Even after several visits to Scotland to talk to political elites I confess I never quite twigged what the core appeal of Scottish independence actually was. Now from reports like this by Severin Carrell, I’m beginning to get it. The Yes campaign would say all that wouldn’t they, but all the same..
Margie Maxwell is no Scottish nationalist. But she is Glaswegian, and intensely loyal with it. It never occurred to her she would vote for independence. But then the threats were made, to shipyard jobs on the Clyde, to Scotland‘s right to keep the pound and to her country’s economy.
“I fully want independence now. They’ve had their chance,” she said
Finally, a new Yes Scotland campaign will be launched in late March: Generation Yes, known as Gen Yes, which will aim to capture that other independence-leaning demographic, the young voter. Its small group of founders are targeting some 800,000 voters under 30. Every Gen Yes member will be set five tasks, including a target to convert nine of their friends to the cause. Photogenic youth “ambassadors” will be sent out to win converts, spread the word.
Generation Yes has been modelled on an Irish campaign of the same name set up to campaign, successfully, for a yes vote in Ireland’s 2009 Lisbon treaty referendum.
As the voting guru John Curtice says, it’s the No campaign’s to lose. He explains just how intense the battle for the undecided is going to be
Most polls of referendum voting intention ask people how they would vote if the referendum were held tomorrow. On average they find that when asked that question no more than 15% of Scots are unclear what they would do…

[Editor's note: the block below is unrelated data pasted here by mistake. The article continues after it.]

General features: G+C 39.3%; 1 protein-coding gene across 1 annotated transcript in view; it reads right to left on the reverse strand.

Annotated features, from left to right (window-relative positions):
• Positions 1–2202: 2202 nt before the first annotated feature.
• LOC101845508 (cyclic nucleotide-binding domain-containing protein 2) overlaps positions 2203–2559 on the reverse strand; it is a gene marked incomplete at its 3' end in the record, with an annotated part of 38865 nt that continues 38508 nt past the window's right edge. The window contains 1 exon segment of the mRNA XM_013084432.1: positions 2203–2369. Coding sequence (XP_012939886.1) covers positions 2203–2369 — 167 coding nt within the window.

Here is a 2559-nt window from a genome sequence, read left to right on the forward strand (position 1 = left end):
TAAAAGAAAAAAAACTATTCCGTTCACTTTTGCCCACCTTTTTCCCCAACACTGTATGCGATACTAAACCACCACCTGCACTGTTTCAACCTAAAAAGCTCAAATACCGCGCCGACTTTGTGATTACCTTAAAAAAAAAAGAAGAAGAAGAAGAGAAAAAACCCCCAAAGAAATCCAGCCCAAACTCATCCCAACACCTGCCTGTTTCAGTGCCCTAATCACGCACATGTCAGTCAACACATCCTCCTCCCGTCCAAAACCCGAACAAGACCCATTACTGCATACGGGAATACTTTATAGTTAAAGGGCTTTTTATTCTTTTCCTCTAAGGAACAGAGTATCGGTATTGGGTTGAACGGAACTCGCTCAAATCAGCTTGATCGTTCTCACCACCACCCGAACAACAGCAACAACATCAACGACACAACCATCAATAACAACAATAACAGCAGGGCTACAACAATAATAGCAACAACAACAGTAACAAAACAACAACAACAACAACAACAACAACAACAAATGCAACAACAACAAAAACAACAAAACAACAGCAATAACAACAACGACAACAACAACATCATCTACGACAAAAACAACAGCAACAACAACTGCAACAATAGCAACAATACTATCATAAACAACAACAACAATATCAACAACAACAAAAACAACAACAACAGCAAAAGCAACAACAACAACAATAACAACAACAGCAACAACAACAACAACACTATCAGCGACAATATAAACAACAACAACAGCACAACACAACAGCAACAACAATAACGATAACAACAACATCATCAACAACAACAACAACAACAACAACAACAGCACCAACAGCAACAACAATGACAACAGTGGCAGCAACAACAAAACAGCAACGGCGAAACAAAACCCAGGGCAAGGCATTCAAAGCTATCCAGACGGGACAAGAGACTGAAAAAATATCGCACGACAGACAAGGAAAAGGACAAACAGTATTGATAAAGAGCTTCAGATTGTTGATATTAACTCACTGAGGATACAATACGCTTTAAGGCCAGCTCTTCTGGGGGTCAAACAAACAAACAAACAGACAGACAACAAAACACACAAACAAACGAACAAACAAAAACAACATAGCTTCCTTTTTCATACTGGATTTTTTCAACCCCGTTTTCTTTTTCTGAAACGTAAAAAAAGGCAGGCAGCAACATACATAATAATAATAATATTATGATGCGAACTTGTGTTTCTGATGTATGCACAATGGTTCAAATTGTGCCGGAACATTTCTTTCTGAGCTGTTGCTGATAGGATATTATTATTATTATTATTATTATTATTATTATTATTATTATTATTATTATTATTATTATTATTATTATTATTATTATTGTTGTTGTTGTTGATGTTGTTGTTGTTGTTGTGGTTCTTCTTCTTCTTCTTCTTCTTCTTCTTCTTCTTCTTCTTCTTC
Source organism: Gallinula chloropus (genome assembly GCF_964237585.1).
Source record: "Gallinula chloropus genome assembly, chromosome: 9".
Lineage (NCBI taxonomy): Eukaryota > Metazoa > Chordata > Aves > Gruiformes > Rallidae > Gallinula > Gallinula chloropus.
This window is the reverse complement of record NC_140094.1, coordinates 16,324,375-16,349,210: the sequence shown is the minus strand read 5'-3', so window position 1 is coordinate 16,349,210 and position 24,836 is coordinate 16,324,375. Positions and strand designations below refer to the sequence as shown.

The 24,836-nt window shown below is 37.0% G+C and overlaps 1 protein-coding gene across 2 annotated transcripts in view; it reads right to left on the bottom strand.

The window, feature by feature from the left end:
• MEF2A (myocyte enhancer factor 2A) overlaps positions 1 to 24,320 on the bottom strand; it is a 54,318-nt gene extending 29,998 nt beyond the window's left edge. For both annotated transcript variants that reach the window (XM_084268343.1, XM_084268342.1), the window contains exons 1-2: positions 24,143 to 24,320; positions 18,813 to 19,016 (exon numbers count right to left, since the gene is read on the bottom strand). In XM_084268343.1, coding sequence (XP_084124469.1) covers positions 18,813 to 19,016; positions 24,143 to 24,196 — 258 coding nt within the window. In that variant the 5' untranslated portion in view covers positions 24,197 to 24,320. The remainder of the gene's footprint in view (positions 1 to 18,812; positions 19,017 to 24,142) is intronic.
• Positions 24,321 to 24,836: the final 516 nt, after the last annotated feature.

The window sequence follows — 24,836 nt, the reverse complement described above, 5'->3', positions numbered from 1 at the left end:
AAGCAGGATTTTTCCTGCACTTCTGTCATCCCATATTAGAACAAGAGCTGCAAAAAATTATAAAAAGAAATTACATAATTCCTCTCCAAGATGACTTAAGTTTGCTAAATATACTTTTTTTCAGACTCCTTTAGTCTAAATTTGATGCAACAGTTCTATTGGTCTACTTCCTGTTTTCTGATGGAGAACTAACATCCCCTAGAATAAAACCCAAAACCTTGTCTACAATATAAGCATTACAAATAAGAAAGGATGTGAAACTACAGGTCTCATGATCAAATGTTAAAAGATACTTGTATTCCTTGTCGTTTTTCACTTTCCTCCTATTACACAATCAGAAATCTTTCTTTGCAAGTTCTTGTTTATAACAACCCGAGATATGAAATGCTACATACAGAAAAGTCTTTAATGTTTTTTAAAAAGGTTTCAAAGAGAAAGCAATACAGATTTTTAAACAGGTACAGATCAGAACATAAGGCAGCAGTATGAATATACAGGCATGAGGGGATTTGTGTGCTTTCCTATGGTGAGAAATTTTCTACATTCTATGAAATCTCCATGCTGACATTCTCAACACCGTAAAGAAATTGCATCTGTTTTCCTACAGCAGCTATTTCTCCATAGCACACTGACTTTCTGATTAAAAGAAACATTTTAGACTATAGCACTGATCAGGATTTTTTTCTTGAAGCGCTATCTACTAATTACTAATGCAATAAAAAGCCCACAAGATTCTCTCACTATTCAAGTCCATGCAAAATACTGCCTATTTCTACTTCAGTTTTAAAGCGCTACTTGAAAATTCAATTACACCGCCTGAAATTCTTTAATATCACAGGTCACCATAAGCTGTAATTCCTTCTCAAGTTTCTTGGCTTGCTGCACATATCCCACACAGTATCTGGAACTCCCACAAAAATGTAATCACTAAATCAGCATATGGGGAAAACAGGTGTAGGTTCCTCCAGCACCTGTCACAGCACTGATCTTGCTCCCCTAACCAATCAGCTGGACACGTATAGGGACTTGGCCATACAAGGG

However, TNS BMRB ask their respondents how they intend to vote in the referendum in September. Around twice as many people say they don’t know in response to that question.
Meanwhile, the most recent Scottish Social Attitudes survey found that as many as 33% were undecided when they were asked what they would do in September.
At the same time, polls conducted by Ipsos MORI and ICM suggest that up to 20% of those who say they know how they would vote if the referendum were held tomorrow admit that they might change their mind between now and September.
Just when we thought it was really warming up the Herald runs a poll claiming the young aren’t turned on by it after all…
Those rating themselves very interested (7-10) stood at 37%, against 36% indicating a lack of interest (1-4) and 27% scoring in the middle.
For men, the interested/uninterested split was 40% to 27%, whereas for women it was reversed, at 30% to 43%.
It may seem surprising that so many Scots still support independence after being told, day after day, in the Scottish press that mortgages will rise, pensions fall apart, food prices rise, the banks will leave, the oil will run out and debt levels will soar as Scotland becomes a basket case thrown out of the European Union. Short of threatening to kill the first born, there’s not much more stick that the UK can apply. So, the thinking is now moving to carrot.
Former BBC journalist and manager in Belfast, Manchester and London, Editor Spolight; Political Editor BBC NI; Current Affairs Commissioning editor BBC Radio 4; Editor Political and Parliamentary Programmes, BBC Westminster; former London Editor Belfast Telegraph. Hon Senior Research Fellow, The Constitution Unit, Univ Coll. London